I remember the moment Christ became real to me.
It was a Sunday morning. I was in college. And a friend of mine dragged me to a church service — one unlike any that I’d ever experienced.
I grew up Catholic, and the church I was used to was pretty traditional. This service that my friend dragged me to was weird.
We were in a gym on campus. People were rocking out to a band. College kids were jumping and singing and clapping to songs about Jesus. It was loud, goofy looking, and I was not impressed.
I stood there with my arms crossed, a frown on my face, and mad as hell at my friend for dragging me there.
This was the first time I’d ever heard anyone other than a Catholic priest deliver a sermon. I drowned the speaker out with angry thoughts and hatred for having to be there.
But then something happened. Continue reading “The moment Christ became real to me”
I once heard a speaker, an expert on business etiquette, talk about the need for public acknowledgement. She talked about a “traveling trophy” in the office — something that could be placed on someone’s desk following a job well done. Later, that person takes the trophy and places it on another deserving coworker’s desk, and so on.
When I was working as a newspaper reporter in Springfield, Missouri, we did this. The trophy was a Teddy bear with a crown. And, I kid you not, when it landed on my desk, I was ecstatic! A kid’s toy with no real value sitting atop my computer for the newsroom to see made my day. It was a form of public acknowledgement from my peers.
And it was fun to then pass it along to my coworkers.
When coworkers do a good job, acknowledge them in some way. If you can do it publicly, take a moment to do it.
A simple pat on the back or a public thank you can go a long way in building morale and encouraging others to serve.
How does your organization acknowledge good works publicly?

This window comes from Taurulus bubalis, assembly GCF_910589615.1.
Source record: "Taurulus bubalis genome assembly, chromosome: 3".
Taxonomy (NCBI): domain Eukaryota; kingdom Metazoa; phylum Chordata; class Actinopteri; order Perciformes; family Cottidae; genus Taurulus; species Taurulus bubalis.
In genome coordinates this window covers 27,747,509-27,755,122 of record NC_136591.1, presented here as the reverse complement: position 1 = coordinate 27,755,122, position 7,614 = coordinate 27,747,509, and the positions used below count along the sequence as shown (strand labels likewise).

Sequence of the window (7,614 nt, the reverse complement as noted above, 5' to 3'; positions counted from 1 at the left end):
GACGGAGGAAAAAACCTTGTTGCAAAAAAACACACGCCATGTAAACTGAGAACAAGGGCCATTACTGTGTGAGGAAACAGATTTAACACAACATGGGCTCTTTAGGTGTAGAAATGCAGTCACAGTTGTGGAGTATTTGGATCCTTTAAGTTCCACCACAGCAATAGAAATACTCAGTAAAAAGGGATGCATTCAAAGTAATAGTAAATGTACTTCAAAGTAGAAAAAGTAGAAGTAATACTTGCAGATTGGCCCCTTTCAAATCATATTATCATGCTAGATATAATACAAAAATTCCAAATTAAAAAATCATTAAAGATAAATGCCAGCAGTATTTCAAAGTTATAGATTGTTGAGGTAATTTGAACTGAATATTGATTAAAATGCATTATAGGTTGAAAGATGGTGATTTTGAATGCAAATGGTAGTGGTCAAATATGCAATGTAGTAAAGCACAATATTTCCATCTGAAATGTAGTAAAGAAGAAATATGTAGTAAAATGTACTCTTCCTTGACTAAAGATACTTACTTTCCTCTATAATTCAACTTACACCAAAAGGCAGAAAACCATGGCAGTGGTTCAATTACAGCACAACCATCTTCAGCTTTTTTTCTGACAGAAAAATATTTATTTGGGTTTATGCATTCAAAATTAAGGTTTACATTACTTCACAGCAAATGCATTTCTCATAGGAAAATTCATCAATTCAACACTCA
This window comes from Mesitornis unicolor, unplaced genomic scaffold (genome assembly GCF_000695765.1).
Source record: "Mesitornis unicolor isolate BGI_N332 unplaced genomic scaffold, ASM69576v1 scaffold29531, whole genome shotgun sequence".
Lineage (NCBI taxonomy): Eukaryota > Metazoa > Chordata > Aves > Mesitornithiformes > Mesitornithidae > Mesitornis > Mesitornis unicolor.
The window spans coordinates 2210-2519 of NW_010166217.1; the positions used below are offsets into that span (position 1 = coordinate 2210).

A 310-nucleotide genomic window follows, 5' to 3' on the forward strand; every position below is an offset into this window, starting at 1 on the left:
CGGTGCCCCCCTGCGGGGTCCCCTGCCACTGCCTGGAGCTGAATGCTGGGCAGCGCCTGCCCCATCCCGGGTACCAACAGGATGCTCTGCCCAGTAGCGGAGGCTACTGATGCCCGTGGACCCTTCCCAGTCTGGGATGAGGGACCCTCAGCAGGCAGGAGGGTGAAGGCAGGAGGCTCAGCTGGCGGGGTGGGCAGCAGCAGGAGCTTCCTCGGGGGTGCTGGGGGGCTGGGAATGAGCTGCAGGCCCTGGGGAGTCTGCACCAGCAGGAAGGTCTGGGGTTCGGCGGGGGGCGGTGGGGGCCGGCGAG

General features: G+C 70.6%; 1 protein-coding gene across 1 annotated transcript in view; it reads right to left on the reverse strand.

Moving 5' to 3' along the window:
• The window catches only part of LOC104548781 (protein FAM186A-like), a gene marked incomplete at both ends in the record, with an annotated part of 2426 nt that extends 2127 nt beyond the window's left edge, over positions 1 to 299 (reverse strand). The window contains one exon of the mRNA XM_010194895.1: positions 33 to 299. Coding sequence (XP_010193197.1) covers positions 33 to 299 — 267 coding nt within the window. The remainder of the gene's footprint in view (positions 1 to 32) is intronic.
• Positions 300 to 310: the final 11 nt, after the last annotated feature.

It’s often heard that we long to see our nation turn back to the good old days.
Sometimes I long for that as well. But then I wonder: Were those days really that good? Or is it something I’ve romanticized? And how far back do we have to go to find that perfect good old day?
To put this in perspective, I imagine that my sons will one day claim that these days — the ones we adults complain about so much — are the good old days they long for.
And to quote the American poet Billy Joel: “The good old days weren’t always good, and tomorrow ain’t as bad as it seems.”
I recently had the opportunity to write an article for CASE CURRENTS magazine that allowed me to share some tips, thoughts, and experiences regarding faculty experts and their importance.
I have been working with faculty experts the majority of my professional career. It really is a joy.
READ: “ARE YOUR PROFESSORS READY FOR THEIR CLOSE-UP?”
At Baylor, we’ve been investing resources in this area for several years now, and we’re seeing results. According to our numbers from Cision, we’ve realized more than $11 million worth of earned media for our academics and their research since 2014.
In the past two years, we’ve spent considerable time identifying, recruiting and training faculty to work with the media. We’ve seen positive results and we receive good feedback from faculty.
Check out the article and learn more.
“The storyteller takes what he tells from experience – his own or that reported by others. And he in turn makes it the experience of those who are listening to his tale.”
I’m not thinking big enough for God.
Yes, God is the God of all things big and small. And we’re content with asking Him for small things.
But what’s wrong with asking God for HUGE things? The seemingly insurmountable things?
Maybe it’s a healing, a job, a home, financial security, a church revival, a safe community, salvation for a lost family member, or the blessing of a small business to take off.
I believe one major thing that gets in the way is simply our reluctance and/or refusal to ask.
So why don’t we ask? Continue reading “Five reasons we don’t ask God for HUGE things”